Renewed Anti-jewish Drive Marks Easter in Reich
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Renewed Anti-jewish Drive Marks Easter in Reich

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Renewal of the anti-Jewish campaign and new anti-Jewish discriminations in several parts of Germany marked the Easter week-end.

The campaign of propaganda against Jews was featured by an appeal in the National Socialist Monatshefts, official Nazi organ, to the German nation to study the Jewish question. The appeal is supplemented by a list of publications containing information on the question as it manifests itself in all parts of the world.

Embodied in the appeal is the declaration that the Nuremberg laws are sufficient to meet the Jewish situation in Germany, but not for the world fight against the Jews.

Party members are urged by the periodical to familiarize themselves with a list of 1,200 Jewish and “non-Aryan” authors whose works are published in Germany, in order to boycott them.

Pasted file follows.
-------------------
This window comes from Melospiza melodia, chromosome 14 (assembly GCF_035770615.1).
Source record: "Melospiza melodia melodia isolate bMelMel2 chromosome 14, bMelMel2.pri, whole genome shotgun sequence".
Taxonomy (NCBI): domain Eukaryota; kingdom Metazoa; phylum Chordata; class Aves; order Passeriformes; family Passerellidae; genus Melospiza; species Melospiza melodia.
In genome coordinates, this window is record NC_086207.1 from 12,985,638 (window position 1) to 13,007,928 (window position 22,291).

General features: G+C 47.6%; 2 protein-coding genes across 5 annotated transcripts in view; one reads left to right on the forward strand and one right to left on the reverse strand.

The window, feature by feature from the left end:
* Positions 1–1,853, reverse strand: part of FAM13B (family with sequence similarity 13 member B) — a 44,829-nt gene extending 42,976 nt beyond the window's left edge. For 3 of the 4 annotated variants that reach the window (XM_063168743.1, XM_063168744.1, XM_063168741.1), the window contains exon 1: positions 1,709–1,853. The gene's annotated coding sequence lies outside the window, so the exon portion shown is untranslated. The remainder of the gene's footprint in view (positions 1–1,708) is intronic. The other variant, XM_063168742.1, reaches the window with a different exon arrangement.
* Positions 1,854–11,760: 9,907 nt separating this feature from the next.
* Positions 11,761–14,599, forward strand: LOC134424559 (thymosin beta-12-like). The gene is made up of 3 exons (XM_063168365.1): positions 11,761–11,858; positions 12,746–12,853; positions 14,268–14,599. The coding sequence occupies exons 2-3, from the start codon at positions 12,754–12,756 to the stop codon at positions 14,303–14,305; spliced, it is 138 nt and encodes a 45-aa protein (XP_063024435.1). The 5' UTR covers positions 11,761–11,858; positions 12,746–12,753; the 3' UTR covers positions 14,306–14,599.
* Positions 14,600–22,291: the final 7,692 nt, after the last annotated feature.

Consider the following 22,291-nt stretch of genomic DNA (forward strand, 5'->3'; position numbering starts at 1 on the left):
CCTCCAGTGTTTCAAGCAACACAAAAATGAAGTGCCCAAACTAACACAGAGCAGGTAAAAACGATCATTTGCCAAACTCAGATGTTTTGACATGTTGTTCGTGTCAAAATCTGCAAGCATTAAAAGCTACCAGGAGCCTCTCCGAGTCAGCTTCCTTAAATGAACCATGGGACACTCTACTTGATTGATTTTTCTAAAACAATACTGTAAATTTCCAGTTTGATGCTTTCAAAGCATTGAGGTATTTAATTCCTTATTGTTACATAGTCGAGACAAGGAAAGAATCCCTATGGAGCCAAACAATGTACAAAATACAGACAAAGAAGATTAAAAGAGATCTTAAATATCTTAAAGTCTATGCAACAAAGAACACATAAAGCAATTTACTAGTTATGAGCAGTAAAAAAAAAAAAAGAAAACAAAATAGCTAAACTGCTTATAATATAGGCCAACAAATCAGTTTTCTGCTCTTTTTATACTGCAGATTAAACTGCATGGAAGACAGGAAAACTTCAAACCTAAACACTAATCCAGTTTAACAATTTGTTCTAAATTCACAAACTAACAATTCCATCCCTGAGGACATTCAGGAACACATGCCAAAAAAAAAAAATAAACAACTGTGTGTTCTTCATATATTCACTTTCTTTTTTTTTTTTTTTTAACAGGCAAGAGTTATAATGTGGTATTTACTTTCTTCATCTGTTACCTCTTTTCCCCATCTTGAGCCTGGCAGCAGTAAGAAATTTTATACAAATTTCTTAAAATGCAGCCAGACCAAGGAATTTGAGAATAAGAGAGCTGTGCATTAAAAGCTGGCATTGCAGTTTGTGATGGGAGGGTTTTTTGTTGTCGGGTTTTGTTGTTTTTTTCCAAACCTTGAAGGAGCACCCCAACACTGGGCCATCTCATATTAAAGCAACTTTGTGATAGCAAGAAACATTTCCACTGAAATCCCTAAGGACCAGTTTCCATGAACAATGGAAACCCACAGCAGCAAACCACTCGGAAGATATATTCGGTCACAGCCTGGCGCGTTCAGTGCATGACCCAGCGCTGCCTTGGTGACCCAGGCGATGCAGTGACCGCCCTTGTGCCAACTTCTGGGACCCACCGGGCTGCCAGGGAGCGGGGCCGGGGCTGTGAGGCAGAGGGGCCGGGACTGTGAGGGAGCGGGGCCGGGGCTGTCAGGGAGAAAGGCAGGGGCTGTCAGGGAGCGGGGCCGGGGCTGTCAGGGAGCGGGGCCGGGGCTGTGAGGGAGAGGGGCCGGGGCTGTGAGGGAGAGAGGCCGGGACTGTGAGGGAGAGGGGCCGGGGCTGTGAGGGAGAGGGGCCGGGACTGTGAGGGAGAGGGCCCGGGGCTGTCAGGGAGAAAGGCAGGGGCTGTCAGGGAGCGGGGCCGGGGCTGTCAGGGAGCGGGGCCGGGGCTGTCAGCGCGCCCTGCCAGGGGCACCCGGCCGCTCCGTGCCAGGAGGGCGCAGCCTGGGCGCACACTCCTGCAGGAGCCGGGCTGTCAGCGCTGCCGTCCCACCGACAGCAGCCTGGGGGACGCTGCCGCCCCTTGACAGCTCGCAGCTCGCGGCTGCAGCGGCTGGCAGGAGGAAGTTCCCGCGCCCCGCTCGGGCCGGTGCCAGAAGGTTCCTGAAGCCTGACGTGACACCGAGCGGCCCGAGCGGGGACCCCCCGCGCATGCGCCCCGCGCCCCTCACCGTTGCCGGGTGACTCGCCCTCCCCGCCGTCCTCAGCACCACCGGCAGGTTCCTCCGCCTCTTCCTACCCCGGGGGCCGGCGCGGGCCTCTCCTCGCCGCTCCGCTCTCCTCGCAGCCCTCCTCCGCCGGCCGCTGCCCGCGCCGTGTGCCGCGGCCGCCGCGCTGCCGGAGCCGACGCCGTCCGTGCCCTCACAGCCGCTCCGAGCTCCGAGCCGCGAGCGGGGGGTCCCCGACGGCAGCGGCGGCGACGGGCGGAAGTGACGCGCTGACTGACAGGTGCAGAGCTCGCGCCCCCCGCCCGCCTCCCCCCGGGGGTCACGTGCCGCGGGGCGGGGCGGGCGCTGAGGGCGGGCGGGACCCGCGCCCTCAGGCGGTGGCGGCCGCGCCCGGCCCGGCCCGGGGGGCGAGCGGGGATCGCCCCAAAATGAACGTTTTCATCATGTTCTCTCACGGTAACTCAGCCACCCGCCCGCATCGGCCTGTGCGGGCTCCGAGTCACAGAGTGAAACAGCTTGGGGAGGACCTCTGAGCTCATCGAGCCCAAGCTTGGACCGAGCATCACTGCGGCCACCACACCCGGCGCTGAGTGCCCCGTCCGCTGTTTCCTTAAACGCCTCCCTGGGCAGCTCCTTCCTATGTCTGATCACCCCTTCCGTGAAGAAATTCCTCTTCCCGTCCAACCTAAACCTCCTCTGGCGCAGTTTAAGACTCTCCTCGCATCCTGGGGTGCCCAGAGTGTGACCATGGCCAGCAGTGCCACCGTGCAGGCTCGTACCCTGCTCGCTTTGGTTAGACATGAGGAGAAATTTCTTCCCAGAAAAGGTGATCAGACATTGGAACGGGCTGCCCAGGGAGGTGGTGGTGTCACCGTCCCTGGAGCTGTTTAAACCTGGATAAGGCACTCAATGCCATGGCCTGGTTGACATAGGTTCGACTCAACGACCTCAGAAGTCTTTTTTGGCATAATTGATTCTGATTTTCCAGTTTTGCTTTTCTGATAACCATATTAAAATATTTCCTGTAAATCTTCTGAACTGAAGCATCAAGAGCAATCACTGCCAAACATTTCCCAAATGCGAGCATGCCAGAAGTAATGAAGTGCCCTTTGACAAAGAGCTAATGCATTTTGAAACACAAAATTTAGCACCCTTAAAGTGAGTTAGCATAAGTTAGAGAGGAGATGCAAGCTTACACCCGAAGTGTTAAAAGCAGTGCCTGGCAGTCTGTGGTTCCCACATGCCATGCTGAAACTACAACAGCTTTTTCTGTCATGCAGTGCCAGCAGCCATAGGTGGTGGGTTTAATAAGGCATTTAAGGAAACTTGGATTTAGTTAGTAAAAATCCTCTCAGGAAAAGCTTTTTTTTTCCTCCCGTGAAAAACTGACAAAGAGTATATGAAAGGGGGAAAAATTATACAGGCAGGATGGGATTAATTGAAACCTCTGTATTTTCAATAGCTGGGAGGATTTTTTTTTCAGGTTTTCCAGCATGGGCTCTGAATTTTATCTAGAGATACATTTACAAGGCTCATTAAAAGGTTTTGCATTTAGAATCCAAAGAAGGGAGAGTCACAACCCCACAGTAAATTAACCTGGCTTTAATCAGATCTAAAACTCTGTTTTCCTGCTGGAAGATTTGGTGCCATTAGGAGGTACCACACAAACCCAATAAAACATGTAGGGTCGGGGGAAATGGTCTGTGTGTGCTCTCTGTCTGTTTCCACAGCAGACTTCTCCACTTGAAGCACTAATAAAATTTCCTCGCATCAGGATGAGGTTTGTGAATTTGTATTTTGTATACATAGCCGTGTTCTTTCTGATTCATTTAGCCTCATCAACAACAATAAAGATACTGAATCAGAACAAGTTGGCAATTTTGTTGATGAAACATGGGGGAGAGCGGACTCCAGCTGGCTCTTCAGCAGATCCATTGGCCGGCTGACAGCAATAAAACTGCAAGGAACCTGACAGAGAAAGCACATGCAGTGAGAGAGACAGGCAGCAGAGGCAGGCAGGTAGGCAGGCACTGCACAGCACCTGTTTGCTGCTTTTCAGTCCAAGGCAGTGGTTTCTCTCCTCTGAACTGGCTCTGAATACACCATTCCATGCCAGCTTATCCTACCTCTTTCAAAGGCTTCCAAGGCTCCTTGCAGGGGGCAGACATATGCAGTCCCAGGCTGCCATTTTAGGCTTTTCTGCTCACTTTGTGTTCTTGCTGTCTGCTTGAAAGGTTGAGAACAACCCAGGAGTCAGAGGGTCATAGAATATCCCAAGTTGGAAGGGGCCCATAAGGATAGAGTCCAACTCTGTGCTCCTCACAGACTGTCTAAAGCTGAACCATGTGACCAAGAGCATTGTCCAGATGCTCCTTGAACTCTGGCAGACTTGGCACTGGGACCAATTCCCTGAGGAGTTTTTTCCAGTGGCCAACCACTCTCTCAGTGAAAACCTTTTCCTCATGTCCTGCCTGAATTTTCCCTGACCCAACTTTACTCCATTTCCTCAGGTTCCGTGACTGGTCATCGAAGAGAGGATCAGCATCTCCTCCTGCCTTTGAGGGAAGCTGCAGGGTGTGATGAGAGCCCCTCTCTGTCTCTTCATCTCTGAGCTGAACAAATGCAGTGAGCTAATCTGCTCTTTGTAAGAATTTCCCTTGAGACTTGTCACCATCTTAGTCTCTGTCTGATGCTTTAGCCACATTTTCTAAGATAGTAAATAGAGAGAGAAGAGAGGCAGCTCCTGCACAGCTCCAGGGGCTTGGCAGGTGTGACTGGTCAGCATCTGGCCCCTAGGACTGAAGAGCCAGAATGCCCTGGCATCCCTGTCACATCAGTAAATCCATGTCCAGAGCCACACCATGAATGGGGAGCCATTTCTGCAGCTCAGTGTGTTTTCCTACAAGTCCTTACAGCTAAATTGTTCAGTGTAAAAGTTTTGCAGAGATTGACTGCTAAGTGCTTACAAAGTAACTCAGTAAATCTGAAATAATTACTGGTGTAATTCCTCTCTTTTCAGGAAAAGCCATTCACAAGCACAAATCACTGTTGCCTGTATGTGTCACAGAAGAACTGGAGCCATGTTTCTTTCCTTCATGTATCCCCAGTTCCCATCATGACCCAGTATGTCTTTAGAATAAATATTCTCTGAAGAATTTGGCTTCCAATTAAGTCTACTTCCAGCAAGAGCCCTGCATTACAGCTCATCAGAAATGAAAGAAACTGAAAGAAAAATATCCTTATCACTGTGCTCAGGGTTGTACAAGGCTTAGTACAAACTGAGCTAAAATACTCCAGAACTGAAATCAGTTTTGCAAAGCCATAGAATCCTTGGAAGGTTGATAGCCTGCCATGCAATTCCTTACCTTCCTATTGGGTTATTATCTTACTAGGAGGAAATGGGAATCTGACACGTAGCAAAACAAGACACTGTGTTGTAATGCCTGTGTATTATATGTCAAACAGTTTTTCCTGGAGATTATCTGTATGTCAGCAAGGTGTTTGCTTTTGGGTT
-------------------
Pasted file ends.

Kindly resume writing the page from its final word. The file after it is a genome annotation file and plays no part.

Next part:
Anti-Jewish discriminations reported over the week-end include the following:

Officers and privates of the Reichswehr were instructed not to patronize Jewish enterprises.

The Ministry of the Interior notified Jewish owners of drug stores throughout Germany that they must transfer their shops to “Aryans.” No final date for compliance with the order is specified in the notice. According to the 1933 census, there are 657 Jewish-owned drug stores in Germany.

Jewish peddlers in the State of Hessen henceforth will not be licensed, in accordance with an order which brands them as an “unreliable element.”

The city of Lehr, site of Germany’s largest cattle market, set aside a special entrance to the market for Jewish cattle dealers.

In a number of cities in East Prussia, Mecklenburg and Pommern, Jewish traveling salesmen were barred from “Aryan” hotels and rooming houses.

The Frankfurter Volksblatt has begun publication of a special page labeled “Guide to Aryan Firms in Frankfurt”, the purpose of which is to facilitate the boycott of Jewish shops.

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